Lobue argues that the Law Division erred in dismissing his civil action without prejudice, and that one or more of the exceptions to the exhaustion requirement apply. As his primary argument, Lobue contends that determining the propriety of the challenged personnel decisions involves pure questions of law that are cognizable in the courts. In this regard, Lobue cites to Reuter v. Borough Council of Fort Lee, 328 N.J. Super. 547, 554 (App. Div. 2000), aff'd in part, rev'd in part on other grounds, 167 N.J. 38 (2001), in which we construed N.J.S.A. 40A:14-118 to require that a municipality making appointments within its police department must do so in a manner consistent with local ordinances and the established table of organization for the department. Lobue argues that the City's patent non-compliance with its existing ordinances and table of organization raises a straightforward legal issue that does not necessitate the DOP's administrative expertise. Lobue also suggests that bypassing the administrative agency in these circumstances would serve an overarching public interest.

Although we agree that the City's personnel decisions in question raise several legal issues, those issues were not presented to the Law Division in a vacuum. At the very same time that the Law Division was entertaining Lobue's prerogative writ action, Lobue and Lieutenant Competello were seeking relief from the DOP concerning the City's actions. The Competello case in particular squarely attacked the City's promotions of the three captains to the new title of inspector and the five lieutenants to captain, arguing that those appointments were inconsistent with the City's table of organization and with pertinent civil service laws and regulations. Although Lobue's own administrative appeal initially focused upon his perceived ineligibility to sit for the captain's promotional examination, it is evident from the MSB's two written decisions in I/M/O Lobue that Lobue expanded his administrative claims to include arguments comparable to these set forth by Competello, challenging the City's promotional decisions as ultra vires.

Given that Lobue and Competello were administratively litigating overlapping issues before the DOP, the Law Division in this case wisely decided to let the administrative process run its course. To do otherwise would have risked inconsistent outcomes in the judicial and administrative forums. For example, it is entirely conceivable that the DOP might have invalidated all of the personnel actions at issue, while the Law Division may have declared them valid, or vice-versa. Or the two tribunals might have disagreed on some, but not all, of the challenged appointments. As our case law instructs, such inconsistencies are to be avoided. See City of Hackensack v. Winner, 82 N.J. 1, 32-33 (1980) (noting that inconsistent administrative adjudications diminish confidence in the administration of justice).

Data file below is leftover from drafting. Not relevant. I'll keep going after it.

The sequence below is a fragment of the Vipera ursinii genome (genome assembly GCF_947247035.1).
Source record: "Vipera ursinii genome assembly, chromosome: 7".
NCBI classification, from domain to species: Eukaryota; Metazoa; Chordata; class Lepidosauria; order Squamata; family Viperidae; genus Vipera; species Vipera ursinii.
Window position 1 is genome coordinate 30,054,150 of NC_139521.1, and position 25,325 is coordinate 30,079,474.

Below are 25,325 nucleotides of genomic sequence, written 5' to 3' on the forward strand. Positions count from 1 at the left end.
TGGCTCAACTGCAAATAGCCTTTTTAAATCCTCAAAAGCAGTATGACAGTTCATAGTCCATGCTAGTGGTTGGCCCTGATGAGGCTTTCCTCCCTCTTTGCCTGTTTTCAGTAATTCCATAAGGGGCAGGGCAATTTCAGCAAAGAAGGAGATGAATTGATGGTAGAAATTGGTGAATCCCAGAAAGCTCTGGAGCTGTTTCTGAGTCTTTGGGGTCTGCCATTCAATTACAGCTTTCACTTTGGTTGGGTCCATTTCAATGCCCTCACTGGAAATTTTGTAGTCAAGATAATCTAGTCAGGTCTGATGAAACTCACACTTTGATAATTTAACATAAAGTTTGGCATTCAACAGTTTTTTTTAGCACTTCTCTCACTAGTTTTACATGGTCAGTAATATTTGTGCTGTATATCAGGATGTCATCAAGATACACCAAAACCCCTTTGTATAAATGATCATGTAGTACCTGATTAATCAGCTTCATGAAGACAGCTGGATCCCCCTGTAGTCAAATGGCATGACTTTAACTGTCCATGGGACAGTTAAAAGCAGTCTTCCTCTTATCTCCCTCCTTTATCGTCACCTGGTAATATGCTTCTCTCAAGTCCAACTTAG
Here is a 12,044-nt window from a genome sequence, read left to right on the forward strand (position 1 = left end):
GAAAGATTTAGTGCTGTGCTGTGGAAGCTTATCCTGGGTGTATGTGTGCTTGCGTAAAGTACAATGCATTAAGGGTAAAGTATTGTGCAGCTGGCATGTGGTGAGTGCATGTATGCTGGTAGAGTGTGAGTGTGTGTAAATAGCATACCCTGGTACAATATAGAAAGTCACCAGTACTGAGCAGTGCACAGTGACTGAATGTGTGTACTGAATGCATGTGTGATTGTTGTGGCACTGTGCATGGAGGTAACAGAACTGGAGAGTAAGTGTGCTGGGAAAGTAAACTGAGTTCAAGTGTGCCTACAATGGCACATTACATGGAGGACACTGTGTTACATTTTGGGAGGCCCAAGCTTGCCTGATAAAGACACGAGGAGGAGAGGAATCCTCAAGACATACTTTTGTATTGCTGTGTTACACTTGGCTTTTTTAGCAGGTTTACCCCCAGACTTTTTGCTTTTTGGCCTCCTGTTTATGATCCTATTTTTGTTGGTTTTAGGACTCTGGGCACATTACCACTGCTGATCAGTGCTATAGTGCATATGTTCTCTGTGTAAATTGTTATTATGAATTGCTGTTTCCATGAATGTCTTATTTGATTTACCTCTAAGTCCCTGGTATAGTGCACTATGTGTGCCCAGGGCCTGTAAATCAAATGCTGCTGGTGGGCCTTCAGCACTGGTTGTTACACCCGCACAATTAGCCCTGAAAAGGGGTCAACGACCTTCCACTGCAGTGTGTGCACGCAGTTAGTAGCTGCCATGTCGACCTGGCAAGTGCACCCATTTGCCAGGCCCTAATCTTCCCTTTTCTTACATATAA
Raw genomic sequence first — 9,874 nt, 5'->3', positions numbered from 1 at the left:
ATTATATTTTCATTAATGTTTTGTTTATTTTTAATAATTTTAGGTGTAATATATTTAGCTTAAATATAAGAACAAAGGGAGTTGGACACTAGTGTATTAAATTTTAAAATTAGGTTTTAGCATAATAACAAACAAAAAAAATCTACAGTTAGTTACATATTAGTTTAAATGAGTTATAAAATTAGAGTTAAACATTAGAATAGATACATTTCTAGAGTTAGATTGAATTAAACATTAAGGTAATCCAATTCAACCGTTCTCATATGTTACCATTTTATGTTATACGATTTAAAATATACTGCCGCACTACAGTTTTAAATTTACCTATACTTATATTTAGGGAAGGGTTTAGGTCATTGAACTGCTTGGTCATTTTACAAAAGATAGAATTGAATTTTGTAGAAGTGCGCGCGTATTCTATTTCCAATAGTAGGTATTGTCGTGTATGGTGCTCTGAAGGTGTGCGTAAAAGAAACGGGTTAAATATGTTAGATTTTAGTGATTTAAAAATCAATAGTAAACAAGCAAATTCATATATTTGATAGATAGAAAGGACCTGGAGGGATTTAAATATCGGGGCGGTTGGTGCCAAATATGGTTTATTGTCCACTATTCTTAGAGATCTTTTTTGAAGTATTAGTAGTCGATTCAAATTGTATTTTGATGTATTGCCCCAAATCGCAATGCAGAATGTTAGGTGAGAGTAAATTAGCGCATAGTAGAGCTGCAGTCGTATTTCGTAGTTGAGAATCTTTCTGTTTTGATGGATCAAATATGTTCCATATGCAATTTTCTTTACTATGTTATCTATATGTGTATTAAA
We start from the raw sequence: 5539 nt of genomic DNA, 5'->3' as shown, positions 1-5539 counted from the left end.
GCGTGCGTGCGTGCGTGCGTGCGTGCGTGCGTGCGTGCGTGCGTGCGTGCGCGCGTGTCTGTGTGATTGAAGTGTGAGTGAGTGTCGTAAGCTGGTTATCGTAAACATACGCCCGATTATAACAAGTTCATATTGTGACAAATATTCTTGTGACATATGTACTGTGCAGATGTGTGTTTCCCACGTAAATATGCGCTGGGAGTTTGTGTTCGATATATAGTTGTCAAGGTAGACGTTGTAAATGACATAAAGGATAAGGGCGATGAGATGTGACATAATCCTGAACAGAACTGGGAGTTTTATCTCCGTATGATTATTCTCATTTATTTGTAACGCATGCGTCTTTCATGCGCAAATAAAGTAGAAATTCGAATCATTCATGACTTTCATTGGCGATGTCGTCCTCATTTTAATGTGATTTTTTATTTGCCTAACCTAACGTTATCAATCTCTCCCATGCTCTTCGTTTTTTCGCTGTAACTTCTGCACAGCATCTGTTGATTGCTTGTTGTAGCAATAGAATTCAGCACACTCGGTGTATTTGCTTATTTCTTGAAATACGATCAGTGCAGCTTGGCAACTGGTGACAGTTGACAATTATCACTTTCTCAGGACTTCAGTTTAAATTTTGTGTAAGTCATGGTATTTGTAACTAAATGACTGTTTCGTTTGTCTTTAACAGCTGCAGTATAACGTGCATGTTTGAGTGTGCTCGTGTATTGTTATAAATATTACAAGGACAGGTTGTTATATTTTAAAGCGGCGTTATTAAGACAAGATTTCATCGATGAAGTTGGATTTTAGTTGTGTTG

The wisdom of enforcing the exhaustion requirement of R. 4:69-5 here is underscored by remedy considerations. The challenges raised by Lobue and Competello affected not only themselves, but also at least eight other police department employees who the City respectively had promoted to police inspector and captain. If any of those personnel decisions were rescinded, that ruling would have had ripple effects for others within the police force. The DOP has expertise in regularly dealing with such interdependent remedial issues. As it turned out, the DOP agreed with Competello and Lobue that at least six of the challenged appointments were defective. The DOP went on to fashion a remedy. It would have been counter-productive for the Law Division to interfere with the ongoing administrative process, particularly given that other affected employees such as Competello were not parties to Lobue's court action. We discern no error in the Law Division's application of the exhaustion requirement in these circumstances.

The City has argued to us that its personnel decisions at issue should all be declared valid retroactively, under a theory of ratification. Specifically, it contends that the City Council's subsequent adoption of Ordinance DR-201 on August 17, 2005, increasing the authorized allotment of police captains from eight to ten and temporarily creating the new title of police inspector, legitimized the City's prior appointments that had exceed the limits of the earlier table of organization. See Casamasino v. City of Jersey City, 158 N.J. 333, 347 (1999).

We need not resolve this issue, which we note was also considered by the DOP in its review of the Competello and Lobue matters. It does strike us as peculiar that the City would first expand its complement of police captains from eight to ten, and then shrink the rank from ten to eight and then to six -- as well as create and then eliminate the title of police inspector -- all within about one year's time. We also perceive, without deciding the issue, that the MSB had a sound basis to question the abruptness of the City's numerous April 5, 2005 appointments, contrary to its table of organization on the eve of the promulgation of new promotional lists. In any event, we confine our disposition to sustaining the Law Division's dismissal of the verified complaint on exhaustion grounds.*fn10

We do, however, modify the Law Division's order in two respects.